But the part of me that had always loved history wanted to better understand how we get from the lais of Marie de France to Virginia Woolf or Renee Gladman, so I was compelled to move from the MFA to a PhD in English—there’s a back and forth, I guess, between material play and the pull of knowledge (or play and research) that marks my writing still.

Attempts at a Life tells and retells the biographies of figures from both literature and history. In your most recent book, Margaret the First, you tell the story of the trailblazing British writer Margaret Cavendish. Each of these books adopts and adapts forms of experimental (auto)biography that have their own literary histories—with a couple lines going back to Gertrude Stein and Virginia Woolf. Did you have a sense with these books that there was something that fictional and poetic writing could achieve that historical or biographical writing could not? Or, if you don’t want to put those modes in opposition, how did thinking through earlier experiments in historical and (auto)biographical writing—in figures like Stein and Woolf, and I’m sure many others—help to shape your sense of these projects?

Sure, a novel lets us imagine. It lets us approach a figure or a historical moment from the inside, or sideways, up its skirts. There were all these questions about Cavendish I kept bumping into when I was reading scholarly works, and I felt inclined to answer them. I felt a perverse sort of ownership and interest in her almost immediately. Though in the end I don’t think the novel is all that full of answers. I hope what it does is create a space of consciousness.

Stein’s The Autobiography of Alice B. Toklas had a big impact on Attempts at a Life (in particular the story “Everybody’s Autobiography, or Nine Attempts at a Life”). Orlando isn’t my favorite of Woolf’s books but it impresses me (all her work impresses me), and it’s possible it shaped some of my thinking. Certainly both books allow us to see how we might talk about the self, slant, precisely when we are (ostensibly) telling another’s story. Could that ever not be the case? I’m thinking now of Nathalie Léger’s Suite for Barbara Loden or Marie Darrieussecq’s Being Here: The Life of Paula M. Becker, which I finished yesterday and found very moving, beautifully handled. And there are other experimental biographical fictions I admire very much—Lydia Davis’s “Marie Curie, So Honorable Woman” and Kathryn Davis’s Versailles (about Marie Antoinette) spring quickly to mind. I think what both do so well is come at their objects of interest from an unexpected place, gazing strangely. You feel history there, and yet you feel so close. Both. Sebald does this too. There’s something thrilling to me about this approach, like a cat stalking its prey from behind a veil of grass.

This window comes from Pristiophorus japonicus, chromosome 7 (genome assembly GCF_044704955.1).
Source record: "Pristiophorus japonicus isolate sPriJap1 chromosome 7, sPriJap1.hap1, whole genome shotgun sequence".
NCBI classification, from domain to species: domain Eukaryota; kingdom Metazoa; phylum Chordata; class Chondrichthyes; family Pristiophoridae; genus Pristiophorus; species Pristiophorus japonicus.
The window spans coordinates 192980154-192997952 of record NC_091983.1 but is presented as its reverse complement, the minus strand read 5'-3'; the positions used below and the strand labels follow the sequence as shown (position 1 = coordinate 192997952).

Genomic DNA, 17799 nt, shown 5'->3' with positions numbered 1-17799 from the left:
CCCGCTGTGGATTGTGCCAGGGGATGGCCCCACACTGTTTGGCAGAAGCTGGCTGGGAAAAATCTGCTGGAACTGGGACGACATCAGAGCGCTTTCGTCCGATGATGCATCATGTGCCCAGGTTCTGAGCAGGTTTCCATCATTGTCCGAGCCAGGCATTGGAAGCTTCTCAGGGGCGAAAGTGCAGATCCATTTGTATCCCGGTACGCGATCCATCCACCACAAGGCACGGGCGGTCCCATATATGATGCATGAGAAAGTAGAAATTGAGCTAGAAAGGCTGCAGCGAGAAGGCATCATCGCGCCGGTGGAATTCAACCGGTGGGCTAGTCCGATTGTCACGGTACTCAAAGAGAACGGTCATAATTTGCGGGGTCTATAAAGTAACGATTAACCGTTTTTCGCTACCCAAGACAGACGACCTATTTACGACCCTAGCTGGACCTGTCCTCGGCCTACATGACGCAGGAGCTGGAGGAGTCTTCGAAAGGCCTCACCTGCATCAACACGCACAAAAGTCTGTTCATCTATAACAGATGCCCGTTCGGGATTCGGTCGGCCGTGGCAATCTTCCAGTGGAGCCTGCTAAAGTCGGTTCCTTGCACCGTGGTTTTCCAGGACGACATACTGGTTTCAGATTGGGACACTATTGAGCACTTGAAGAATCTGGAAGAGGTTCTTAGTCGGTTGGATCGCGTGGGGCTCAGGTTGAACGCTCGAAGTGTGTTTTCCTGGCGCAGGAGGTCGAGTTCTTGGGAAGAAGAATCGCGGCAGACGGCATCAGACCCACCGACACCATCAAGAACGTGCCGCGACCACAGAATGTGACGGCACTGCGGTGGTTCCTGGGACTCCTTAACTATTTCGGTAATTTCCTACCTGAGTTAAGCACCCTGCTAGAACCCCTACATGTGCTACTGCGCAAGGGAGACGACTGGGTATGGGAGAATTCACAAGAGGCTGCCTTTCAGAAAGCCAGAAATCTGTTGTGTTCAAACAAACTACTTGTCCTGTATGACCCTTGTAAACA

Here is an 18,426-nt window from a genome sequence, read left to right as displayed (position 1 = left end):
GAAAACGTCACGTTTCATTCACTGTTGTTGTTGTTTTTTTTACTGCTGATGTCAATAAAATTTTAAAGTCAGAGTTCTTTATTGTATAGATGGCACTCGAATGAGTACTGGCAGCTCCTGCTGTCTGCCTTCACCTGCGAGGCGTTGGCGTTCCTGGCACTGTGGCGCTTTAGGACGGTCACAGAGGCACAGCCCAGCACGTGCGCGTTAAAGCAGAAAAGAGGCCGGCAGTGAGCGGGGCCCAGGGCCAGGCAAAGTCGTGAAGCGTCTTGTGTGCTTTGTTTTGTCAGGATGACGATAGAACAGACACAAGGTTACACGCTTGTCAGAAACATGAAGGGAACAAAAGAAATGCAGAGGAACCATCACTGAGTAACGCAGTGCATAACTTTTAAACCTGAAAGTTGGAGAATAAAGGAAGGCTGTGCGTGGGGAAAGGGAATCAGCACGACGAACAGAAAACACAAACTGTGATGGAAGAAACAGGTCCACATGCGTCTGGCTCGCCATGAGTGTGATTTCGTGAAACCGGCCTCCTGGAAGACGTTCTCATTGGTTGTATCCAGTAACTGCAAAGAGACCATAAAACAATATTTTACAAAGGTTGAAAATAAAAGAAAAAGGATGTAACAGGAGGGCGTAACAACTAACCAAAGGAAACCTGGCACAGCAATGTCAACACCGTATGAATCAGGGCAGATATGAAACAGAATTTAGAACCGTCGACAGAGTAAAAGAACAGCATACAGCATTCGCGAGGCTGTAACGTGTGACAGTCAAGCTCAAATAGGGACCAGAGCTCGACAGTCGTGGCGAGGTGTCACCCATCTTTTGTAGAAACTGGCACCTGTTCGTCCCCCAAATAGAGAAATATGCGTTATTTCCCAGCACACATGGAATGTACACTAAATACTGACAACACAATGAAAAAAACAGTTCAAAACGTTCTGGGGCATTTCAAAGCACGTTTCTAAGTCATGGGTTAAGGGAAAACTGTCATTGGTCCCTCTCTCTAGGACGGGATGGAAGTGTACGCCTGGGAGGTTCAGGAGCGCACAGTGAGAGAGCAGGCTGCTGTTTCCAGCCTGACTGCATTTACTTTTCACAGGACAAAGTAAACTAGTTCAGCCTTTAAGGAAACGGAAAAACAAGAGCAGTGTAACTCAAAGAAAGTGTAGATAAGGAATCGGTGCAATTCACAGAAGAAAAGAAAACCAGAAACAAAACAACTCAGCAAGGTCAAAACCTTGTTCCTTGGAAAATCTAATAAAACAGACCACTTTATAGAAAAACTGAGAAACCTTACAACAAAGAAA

Anyway, I don’t know what effect any of this had on Margaret the First, since I wasn’t planning on writing a biography of any kind. I wanted to write a Perec-inspired book about London in the seventeenth century, spatially organized, concerned with plumbing, gardens, scientific instruments, etc. It morphed, and as it did I felt my way along.

You’re often explicitly in conversation with other writers in your works. I love, for instance, that your three singly authored books to date come with acknowledgments listing the books any given project is indebted to. You make some of these connections apparent in the texts themselves as well. Attempts at a Life is collage-like in its construction. The way that you quote and paraphrase other texts in both Margaret the First and SPRAWL, offering intertextual props not only to your reader but also to the characters you write about, is seamless. And yet you often deliberately show the reader that you’re quoting, paraphrasing, or reworking something else. Could you comment on your development of this creatively citational and intertextual style? Why it is important to you to show how your writing plays with and alongside other writing?